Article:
The court agreed to hear the case and appointed Abe Fortas, a well-known Memphis attorney who was later appointed to a seat on the high court himself, to argue the issue on behalf of Gideon. On March 18, 1963, just over 60 years ago, the Supreme Court, in a unanimous vote, ruled that the appointment of counsel was a fundamental right to any defendant who asked for but could not pay for the services of an attorney. Few, if any, cases have had a more profound effect on the legal profession. 

Gideon and some 2,000 other inmates in Florida alone were entitled to release and a new trial as a result of the decision. Five months later, Gideon was tried for a second time. W. Fred Turner served as his appointed counsel. Again, Cook was called upon as the key witness in the trial. Turner’s effective cross-examination discredited Cook, a man of questionable character, and became a key factor in the proceedings. Moreover, a cab driver who had driven Gideon from the pool hall that night to a nearby bar, confirmed that Gideon had no wine, beer, or soft drink bottles, items taken in the burglary, when he entered his car. In his closing argument, Turner suggested that Cook had been a lookout for the real perpetrators. The jurors deliberated for only an hour before returning a not guilty verdict. 

After five years in prison for a crime he did not commit, Gideon was released. He married yet again and moved to Fort Lauderdale where he died of cancer on January 18, 1972. He was 61. For a time, his grave site was unmarked. A granite headstone was added later with a line from a letter Gideon had written to Abe Fortas just before the release of the landmark decision: “Each era finds an improvement in law for the benefit of mankind.”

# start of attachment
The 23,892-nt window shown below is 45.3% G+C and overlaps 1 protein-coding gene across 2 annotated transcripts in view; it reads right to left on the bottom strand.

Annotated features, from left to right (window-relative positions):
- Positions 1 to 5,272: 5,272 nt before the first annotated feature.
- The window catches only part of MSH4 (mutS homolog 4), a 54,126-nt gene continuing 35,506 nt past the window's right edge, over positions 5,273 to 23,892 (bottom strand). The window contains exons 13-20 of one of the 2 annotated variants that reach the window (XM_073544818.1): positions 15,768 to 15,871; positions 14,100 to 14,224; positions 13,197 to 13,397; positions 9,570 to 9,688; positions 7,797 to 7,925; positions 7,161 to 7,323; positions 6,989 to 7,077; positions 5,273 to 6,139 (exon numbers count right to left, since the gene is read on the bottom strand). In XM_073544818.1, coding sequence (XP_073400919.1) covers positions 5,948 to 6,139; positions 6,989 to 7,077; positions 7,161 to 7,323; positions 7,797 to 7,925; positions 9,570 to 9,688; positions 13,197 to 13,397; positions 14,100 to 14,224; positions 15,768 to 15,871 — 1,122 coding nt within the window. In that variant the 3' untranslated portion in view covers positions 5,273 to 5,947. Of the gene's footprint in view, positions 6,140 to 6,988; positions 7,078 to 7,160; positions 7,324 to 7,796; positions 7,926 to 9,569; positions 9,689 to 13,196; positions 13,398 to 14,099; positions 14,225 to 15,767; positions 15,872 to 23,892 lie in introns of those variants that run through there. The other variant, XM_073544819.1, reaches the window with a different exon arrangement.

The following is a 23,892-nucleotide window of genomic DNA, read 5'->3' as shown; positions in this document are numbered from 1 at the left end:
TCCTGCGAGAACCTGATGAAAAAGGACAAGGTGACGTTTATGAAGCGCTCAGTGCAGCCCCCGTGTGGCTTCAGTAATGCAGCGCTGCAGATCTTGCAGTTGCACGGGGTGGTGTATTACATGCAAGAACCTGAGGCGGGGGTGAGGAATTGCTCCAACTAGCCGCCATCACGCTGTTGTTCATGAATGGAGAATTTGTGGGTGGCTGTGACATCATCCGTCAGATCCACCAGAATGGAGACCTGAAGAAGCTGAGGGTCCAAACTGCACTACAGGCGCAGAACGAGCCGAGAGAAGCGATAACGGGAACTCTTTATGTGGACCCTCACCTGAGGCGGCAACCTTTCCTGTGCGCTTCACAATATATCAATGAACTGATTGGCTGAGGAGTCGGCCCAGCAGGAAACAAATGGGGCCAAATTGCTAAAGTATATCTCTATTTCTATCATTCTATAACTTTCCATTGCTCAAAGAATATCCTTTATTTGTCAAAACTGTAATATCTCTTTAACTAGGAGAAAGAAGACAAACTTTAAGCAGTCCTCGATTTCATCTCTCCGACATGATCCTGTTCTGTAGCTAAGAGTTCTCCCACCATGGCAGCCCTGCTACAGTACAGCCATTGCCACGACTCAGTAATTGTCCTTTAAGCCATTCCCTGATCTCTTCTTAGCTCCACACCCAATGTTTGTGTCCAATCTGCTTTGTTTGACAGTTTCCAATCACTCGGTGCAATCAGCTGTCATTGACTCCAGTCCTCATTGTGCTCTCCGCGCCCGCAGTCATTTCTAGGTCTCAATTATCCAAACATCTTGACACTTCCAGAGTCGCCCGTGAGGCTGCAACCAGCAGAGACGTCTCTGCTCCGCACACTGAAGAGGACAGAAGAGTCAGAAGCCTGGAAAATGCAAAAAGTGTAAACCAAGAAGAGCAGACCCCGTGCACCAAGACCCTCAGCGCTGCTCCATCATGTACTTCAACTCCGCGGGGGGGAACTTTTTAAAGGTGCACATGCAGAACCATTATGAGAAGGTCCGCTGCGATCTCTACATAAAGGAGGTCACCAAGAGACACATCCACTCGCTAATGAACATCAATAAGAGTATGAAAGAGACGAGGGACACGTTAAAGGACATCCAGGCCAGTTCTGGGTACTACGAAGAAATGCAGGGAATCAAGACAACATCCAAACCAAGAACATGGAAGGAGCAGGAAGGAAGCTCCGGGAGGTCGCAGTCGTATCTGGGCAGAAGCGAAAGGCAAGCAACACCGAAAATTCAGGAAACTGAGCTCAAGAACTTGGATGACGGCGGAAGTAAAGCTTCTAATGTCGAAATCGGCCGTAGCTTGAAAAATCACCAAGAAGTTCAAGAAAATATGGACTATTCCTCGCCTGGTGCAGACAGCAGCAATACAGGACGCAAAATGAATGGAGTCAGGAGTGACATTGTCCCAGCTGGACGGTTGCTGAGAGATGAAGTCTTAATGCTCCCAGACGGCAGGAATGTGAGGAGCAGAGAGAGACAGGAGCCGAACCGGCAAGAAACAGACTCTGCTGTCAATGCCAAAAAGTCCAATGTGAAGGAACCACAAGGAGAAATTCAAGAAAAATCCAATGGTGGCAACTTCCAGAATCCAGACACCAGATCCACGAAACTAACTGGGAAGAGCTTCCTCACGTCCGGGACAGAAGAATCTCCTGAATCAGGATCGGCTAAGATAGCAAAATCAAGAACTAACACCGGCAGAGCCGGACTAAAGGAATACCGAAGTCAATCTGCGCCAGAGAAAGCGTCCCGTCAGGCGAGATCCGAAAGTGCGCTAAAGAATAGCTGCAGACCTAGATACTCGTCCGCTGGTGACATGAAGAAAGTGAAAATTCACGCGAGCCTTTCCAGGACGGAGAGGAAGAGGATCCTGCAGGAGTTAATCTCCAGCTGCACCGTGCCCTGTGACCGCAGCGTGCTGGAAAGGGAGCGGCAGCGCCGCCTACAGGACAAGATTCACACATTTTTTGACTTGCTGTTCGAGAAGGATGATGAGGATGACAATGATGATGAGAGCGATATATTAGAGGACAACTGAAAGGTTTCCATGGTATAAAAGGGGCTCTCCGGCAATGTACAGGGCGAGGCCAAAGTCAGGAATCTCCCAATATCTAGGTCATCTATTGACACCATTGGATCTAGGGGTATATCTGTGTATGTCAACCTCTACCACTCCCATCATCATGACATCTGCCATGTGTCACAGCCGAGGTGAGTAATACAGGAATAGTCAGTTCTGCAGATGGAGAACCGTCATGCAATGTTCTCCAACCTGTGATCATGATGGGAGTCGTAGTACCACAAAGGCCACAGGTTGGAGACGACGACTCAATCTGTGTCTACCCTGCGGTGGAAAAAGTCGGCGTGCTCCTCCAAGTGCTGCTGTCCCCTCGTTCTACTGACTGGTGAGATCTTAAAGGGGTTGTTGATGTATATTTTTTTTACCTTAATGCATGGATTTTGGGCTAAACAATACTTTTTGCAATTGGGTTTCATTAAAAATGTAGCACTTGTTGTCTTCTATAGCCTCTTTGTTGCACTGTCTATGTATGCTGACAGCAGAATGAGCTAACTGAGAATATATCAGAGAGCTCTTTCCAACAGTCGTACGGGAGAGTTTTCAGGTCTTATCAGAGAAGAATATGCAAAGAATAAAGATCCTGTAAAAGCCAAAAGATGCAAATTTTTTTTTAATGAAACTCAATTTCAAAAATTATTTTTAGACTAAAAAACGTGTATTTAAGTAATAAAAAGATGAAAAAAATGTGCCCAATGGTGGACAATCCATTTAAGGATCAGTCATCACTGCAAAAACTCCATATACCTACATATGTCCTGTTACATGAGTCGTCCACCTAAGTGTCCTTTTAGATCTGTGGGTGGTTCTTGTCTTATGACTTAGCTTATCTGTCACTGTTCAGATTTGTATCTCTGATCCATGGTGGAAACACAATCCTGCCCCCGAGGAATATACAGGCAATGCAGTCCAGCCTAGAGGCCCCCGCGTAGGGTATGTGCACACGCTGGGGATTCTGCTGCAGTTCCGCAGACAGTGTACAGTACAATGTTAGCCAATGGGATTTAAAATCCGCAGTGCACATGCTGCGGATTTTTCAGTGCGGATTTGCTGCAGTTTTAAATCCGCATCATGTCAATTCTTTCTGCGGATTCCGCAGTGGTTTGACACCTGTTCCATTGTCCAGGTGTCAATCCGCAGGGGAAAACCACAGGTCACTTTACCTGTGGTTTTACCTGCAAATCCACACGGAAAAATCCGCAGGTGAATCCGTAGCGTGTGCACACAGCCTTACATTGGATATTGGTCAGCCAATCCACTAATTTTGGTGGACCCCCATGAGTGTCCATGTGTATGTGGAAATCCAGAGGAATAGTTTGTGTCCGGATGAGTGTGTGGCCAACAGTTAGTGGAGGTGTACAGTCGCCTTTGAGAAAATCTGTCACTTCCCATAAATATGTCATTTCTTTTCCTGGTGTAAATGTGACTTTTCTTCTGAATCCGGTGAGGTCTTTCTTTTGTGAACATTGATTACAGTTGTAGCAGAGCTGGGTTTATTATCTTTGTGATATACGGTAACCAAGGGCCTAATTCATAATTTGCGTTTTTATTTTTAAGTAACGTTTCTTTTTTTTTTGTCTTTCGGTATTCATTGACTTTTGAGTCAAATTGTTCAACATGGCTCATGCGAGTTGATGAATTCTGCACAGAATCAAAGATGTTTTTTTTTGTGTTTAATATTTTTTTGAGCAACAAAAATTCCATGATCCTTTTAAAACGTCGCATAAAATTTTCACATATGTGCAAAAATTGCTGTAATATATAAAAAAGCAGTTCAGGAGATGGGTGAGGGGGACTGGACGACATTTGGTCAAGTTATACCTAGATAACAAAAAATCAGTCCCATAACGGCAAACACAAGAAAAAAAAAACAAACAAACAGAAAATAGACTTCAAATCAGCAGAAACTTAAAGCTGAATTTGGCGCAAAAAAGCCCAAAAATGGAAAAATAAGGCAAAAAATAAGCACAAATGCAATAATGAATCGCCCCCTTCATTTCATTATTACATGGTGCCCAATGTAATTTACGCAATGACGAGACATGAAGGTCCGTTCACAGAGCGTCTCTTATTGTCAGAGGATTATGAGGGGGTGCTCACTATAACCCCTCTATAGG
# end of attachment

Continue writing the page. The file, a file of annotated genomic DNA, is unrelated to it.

Post Gideon v. Wainwright, the federal courts were flooded with petitions for release by unrepresented inmates seeking new trials. In this state, our General Assembly passed into law the Post-Conviction Procedure Act of 1967 and, in order to relieve our state supreme court from an insurmountable number of claims, like those of Clarence Gideon, created the Tennessee Court of Criminal Appeals. Finally, by 1990, an elected Public Defender held an office in each of the state’s judicial districts. Today, the phrase “you have a right to an attorney; if you cannot afford one, one will be appointed for you,” has become an integral part of the criminal justice system. Television has done wonders for spreading the word.

To end this column on a biblical note just as in the beginning, the Book of Proverbs in the Old Testament offers sage advice: “Open thy mouth for the mute, for the rights of all who are destitute. Open thy mouth, judge righteously, and defend the right of the poor and needy.” This has been the duty to those in the legal profession, like yours truly, who can often be hard to love… sort of like a porcupine in need of a hug.